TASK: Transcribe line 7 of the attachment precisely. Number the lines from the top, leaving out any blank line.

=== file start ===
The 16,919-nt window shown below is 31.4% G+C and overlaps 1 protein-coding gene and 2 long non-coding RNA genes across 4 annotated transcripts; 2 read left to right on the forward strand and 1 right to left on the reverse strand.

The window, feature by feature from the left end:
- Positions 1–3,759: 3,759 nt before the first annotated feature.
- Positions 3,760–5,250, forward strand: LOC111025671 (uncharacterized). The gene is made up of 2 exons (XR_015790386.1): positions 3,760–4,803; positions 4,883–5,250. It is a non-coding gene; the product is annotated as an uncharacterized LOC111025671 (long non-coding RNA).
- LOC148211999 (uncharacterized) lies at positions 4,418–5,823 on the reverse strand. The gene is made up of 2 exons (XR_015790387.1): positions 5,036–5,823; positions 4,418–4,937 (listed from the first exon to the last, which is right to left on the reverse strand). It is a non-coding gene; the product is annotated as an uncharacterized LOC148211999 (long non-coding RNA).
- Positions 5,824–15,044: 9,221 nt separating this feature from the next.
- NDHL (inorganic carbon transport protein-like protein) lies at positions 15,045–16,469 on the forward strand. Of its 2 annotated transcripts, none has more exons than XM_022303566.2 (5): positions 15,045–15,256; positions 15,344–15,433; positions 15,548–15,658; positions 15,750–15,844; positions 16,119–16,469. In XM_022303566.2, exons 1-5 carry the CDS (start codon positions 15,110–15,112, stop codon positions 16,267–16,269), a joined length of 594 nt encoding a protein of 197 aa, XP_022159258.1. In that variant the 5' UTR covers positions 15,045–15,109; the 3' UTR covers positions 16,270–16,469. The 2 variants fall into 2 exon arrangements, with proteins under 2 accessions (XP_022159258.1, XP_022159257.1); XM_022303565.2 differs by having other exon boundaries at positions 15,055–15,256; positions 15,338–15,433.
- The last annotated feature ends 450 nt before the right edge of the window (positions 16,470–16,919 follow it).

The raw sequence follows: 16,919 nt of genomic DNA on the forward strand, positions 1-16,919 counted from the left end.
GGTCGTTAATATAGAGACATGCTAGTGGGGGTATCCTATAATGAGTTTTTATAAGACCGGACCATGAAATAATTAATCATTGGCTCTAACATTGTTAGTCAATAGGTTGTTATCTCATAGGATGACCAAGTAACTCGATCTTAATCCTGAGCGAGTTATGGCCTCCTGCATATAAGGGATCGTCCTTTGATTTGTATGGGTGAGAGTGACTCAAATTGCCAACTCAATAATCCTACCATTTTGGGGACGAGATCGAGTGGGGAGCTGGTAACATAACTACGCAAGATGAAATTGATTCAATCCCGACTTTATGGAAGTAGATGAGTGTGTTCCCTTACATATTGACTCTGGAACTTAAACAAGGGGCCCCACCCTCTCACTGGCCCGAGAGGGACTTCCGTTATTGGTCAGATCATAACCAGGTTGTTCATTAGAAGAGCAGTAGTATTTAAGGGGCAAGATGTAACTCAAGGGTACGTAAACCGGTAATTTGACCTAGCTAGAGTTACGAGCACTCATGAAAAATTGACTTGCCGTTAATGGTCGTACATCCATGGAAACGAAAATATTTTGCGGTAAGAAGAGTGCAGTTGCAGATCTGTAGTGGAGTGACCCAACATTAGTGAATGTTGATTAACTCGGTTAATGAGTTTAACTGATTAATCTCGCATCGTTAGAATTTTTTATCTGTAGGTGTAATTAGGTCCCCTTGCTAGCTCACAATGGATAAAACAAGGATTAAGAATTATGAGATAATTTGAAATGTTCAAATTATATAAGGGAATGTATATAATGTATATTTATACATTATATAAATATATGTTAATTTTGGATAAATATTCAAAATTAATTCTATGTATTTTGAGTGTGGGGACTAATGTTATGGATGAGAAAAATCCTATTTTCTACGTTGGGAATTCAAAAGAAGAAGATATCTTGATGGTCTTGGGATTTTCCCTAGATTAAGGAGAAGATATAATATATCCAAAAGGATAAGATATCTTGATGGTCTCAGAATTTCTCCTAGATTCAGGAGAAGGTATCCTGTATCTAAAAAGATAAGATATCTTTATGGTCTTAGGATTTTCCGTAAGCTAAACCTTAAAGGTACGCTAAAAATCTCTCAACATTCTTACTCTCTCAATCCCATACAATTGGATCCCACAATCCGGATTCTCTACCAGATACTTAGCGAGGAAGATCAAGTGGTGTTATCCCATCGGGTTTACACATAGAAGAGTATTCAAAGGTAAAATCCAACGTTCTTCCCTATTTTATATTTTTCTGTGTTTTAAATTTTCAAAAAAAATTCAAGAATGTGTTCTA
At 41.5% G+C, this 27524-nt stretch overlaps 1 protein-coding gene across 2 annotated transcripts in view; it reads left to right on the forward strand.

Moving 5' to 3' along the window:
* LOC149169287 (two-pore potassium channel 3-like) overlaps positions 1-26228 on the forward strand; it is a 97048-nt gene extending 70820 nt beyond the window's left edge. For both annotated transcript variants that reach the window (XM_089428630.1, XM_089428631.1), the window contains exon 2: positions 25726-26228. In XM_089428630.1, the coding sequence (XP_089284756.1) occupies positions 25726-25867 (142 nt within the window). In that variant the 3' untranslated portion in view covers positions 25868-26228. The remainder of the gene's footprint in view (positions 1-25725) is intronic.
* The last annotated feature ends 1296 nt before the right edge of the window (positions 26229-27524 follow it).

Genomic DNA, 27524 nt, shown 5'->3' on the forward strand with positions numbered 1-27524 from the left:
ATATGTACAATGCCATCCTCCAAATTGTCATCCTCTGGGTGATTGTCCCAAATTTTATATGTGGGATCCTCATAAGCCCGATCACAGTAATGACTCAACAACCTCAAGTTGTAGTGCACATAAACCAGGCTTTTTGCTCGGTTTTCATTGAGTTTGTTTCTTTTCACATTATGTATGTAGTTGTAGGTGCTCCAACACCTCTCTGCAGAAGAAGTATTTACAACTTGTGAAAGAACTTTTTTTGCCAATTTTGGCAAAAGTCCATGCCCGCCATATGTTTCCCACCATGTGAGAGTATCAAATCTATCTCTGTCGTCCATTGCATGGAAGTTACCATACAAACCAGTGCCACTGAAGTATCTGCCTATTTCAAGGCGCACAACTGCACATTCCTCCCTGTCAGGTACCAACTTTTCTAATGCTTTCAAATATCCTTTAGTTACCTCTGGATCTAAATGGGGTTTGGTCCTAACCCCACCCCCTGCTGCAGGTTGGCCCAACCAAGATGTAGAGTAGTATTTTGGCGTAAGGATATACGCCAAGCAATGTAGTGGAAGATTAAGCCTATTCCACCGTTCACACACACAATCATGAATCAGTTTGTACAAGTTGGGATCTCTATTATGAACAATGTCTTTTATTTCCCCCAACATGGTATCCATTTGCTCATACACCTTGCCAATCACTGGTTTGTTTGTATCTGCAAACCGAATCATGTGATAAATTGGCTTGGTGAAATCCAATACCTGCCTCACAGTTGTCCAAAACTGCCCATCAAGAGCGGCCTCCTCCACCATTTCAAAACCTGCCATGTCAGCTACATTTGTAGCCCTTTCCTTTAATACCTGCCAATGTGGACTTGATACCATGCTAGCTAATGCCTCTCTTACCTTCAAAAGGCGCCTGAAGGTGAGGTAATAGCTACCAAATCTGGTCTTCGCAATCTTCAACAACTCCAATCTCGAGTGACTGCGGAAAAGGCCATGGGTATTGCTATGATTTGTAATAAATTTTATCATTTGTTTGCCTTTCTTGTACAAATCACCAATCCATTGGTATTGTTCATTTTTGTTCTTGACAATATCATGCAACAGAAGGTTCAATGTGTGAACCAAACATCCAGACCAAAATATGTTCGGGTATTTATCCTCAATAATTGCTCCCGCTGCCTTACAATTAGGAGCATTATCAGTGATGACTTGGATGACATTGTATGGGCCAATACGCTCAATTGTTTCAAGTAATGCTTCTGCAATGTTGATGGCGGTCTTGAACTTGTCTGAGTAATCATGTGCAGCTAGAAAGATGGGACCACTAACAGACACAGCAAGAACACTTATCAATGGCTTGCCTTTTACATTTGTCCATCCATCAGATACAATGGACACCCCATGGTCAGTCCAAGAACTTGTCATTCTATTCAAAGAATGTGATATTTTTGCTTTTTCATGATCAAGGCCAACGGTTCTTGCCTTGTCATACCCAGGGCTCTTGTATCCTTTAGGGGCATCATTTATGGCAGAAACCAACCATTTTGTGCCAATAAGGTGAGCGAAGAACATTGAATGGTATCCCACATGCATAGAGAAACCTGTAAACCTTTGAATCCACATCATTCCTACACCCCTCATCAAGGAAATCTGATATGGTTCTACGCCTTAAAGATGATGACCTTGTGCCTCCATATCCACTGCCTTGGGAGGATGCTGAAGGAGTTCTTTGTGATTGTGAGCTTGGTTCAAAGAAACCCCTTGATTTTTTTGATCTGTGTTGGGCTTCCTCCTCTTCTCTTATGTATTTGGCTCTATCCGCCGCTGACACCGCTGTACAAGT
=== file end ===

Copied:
- NDHL (inorganic carbon transport protein-like protein) lies at positions 15,045–16,469 on the forward strand. Of its 2 annotated transcripts, none has more exons than XM_022303566.2 (5): positions 15,045–15,256; positions 15,344–15,433; positions 15,548–15,658; positions 15,750–15,844; positions 16,119–16,469. In XM_022303566.2, exons 1-5 carry the CDS (start codon positions 15,110–15,112, stop codon positions 16,267–16,269), a joined length of 594 nt encoding a protein of 197 aa, XP_022159258.1. In that variant the 5' UTR covers positions 15,045–15,109; the 3' UTR covers positions 16,270–16,469. The 2 variants fall into 2 exon arrangements, with proteins under 2 accessions (XP_022159258.1, XP_022159257.1); XM_022303565.2 differs by having other exon boundaries at positions 15,055–15,256; positions 15,338–15,433.